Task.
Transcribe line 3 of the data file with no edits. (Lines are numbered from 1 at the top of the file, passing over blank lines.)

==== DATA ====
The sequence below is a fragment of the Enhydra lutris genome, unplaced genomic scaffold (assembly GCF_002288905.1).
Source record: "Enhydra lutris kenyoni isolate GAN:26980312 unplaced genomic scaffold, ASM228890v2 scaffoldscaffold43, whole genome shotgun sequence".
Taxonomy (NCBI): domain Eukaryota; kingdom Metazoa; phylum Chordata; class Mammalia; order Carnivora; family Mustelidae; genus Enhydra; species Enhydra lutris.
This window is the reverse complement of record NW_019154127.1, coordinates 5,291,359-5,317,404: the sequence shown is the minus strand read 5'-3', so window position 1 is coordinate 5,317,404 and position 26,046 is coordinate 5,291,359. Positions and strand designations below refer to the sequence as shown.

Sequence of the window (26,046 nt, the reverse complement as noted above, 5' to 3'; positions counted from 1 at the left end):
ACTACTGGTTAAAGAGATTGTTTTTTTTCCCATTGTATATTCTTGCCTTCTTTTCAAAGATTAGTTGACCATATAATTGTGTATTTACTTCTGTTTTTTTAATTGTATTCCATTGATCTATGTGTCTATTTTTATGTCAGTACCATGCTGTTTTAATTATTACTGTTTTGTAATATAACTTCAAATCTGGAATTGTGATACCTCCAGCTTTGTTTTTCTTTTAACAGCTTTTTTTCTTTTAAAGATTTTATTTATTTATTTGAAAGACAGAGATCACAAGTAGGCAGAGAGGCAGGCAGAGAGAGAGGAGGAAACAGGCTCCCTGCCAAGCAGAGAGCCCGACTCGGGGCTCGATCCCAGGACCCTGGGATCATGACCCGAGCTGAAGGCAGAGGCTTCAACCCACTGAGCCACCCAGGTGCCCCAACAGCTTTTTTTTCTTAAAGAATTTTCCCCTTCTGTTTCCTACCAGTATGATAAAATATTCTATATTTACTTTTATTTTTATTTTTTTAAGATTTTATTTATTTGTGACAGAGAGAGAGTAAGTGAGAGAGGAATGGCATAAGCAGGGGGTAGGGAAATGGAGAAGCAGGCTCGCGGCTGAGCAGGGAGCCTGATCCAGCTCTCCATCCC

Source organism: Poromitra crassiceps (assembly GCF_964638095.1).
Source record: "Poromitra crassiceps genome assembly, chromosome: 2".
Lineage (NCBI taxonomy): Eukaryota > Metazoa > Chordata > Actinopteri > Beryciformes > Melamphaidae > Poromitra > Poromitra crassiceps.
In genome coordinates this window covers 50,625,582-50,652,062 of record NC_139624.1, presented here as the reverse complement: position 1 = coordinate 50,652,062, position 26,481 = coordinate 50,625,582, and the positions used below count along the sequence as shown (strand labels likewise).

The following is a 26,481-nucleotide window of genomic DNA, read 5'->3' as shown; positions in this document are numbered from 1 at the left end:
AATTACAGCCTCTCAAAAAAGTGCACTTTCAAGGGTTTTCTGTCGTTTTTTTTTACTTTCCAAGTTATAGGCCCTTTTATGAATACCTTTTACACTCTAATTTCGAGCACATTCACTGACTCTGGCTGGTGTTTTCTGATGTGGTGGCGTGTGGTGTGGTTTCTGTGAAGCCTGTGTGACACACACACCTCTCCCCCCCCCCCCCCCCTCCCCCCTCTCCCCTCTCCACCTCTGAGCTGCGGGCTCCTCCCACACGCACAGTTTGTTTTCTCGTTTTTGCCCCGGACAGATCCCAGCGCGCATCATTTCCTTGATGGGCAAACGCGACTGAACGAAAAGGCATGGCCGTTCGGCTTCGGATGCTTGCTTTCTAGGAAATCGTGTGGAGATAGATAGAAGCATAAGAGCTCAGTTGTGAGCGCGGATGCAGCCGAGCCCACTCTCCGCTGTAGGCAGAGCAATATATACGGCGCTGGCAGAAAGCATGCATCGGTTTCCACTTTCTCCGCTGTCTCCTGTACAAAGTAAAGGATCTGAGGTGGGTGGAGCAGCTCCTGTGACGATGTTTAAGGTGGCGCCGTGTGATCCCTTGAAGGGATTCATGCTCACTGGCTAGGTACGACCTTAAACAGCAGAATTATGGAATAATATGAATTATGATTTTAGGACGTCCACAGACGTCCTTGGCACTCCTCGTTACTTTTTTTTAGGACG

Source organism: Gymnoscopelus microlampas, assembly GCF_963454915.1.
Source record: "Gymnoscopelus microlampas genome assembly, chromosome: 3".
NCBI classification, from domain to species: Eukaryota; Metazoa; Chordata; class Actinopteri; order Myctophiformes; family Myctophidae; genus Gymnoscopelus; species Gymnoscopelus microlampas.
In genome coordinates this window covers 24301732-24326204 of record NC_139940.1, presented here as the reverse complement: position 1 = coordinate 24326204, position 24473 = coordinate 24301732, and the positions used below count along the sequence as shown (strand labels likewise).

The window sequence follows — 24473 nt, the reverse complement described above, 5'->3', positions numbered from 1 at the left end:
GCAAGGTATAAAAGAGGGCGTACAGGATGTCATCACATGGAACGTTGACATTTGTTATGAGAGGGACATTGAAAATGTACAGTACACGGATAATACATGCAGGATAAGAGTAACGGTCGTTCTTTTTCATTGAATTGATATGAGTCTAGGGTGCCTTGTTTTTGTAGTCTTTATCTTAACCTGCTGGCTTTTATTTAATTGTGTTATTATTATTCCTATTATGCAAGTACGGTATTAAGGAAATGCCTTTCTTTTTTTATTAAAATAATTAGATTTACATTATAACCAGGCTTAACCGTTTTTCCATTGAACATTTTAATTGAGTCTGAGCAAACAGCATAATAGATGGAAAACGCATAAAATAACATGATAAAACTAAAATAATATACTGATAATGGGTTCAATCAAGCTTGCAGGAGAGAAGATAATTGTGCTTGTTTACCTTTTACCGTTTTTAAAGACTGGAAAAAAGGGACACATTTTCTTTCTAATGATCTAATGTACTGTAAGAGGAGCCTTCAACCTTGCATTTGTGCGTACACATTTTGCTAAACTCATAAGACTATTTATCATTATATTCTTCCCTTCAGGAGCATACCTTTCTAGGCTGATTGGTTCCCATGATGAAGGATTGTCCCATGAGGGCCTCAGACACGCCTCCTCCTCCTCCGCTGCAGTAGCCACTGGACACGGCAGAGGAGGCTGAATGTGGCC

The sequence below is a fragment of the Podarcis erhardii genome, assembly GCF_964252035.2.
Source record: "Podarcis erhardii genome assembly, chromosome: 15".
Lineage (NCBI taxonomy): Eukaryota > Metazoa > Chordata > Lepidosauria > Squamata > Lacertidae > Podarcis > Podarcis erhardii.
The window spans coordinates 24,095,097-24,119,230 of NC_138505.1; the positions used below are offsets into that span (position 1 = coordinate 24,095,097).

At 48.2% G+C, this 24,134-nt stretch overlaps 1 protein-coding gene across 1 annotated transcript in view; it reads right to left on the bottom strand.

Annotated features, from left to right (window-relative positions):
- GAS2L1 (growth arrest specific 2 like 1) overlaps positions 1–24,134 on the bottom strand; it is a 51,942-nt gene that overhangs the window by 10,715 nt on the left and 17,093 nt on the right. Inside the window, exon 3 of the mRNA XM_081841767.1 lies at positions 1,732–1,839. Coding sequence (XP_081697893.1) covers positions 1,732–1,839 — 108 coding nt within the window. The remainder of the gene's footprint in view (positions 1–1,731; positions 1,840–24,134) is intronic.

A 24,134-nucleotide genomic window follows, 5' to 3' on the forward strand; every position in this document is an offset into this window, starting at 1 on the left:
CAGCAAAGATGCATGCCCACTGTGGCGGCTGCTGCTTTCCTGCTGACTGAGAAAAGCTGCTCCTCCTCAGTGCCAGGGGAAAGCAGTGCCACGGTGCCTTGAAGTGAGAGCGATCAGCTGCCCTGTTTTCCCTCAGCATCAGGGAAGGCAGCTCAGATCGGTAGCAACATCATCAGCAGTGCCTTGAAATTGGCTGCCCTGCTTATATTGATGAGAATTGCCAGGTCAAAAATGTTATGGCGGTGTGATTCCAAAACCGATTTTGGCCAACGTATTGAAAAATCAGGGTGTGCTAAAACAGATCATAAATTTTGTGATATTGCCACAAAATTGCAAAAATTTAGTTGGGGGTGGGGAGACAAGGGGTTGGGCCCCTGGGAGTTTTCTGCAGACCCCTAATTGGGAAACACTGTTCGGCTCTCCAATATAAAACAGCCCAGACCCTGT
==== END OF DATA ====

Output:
Taxonomy (NCBI): domain Eukaryota; kingdom Metazoa; phylum Chordata; class Mammalia; order Carnivora; family Mustelidae; genus Enhydra; species Enhydra lutris.